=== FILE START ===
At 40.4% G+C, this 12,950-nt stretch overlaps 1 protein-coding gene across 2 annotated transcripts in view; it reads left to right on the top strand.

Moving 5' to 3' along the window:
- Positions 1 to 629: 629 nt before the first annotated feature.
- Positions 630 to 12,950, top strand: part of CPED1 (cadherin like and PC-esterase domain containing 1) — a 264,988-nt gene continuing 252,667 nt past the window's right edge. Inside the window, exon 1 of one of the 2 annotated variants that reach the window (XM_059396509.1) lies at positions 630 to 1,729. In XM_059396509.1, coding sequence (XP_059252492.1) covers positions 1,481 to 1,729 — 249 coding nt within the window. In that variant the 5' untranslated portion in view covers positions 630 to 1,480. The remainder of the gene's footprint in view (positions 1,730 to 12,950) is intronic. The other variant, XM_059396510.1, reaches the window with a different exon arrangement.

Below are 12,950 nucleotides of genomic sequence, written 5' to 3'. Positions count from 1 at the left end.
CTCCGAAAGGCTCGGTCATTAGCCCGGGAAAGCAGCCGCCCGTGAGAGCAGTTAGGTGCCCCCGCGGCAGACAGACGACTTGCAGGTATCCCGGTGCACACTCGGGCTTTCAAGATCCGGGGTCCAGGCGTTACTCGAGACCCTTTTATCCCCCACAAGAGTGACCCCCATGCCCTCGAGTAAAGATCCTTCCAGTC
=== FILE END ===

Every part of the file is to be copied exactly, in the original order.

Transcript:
At 40.4% G+C, this 12,950-nt stretch overlaps 1 protein-coding gene across 2 annotated transcripts in view; it reads left to right on the top strand.

Moving 5' to 3' along the window:
- Positions 1 to 629: 629 nt before the first annotated feature.
- Positions 630 to 12,950, top strand: part of CPED1 (cadherin like and PC-esterase domain containing 1) — a 264,988-nt gene continuing 252,667 nt past the window's right edge. Inside the window, exon 1 of one of the 2 annotated variants that reach the window (XM_059396509.1) lies at positions 630 to 1,729. In XM_059396509.1, coding sequence (XP_059252492.1) covers positions 1,481 to 1,729 — 249 coding nt within the window. In that variant the 5' untranslated portion in view covers positions 630 to 1,480. The remainder of the gene's footprint in view (positions 1,730 to 12,950) is intronic. The other variant, XM_059396510.1, reaches the window with a different exon arrangement.

Below are 12,950 nucleotides of genomic sequence, written 5' to 3'. Positions count from 1 at the left end.
CTCCGAAAGGCTCGGTCATTAGCCCGGGAAAGCAGCCGCCCGTGAGAGCAGTTAGGTGCCCCCGCGGCAGACAGACGACTTGCAGGTATCCCGGTGCACACTCGGGCTTTCAAGATCCGGGGTCCAGGCGTTACTCGAGACCCTTTTATCCCCCACAAGAGTGACCCCCATGCCCTCGAGTAAAGATCCTTCCAGTC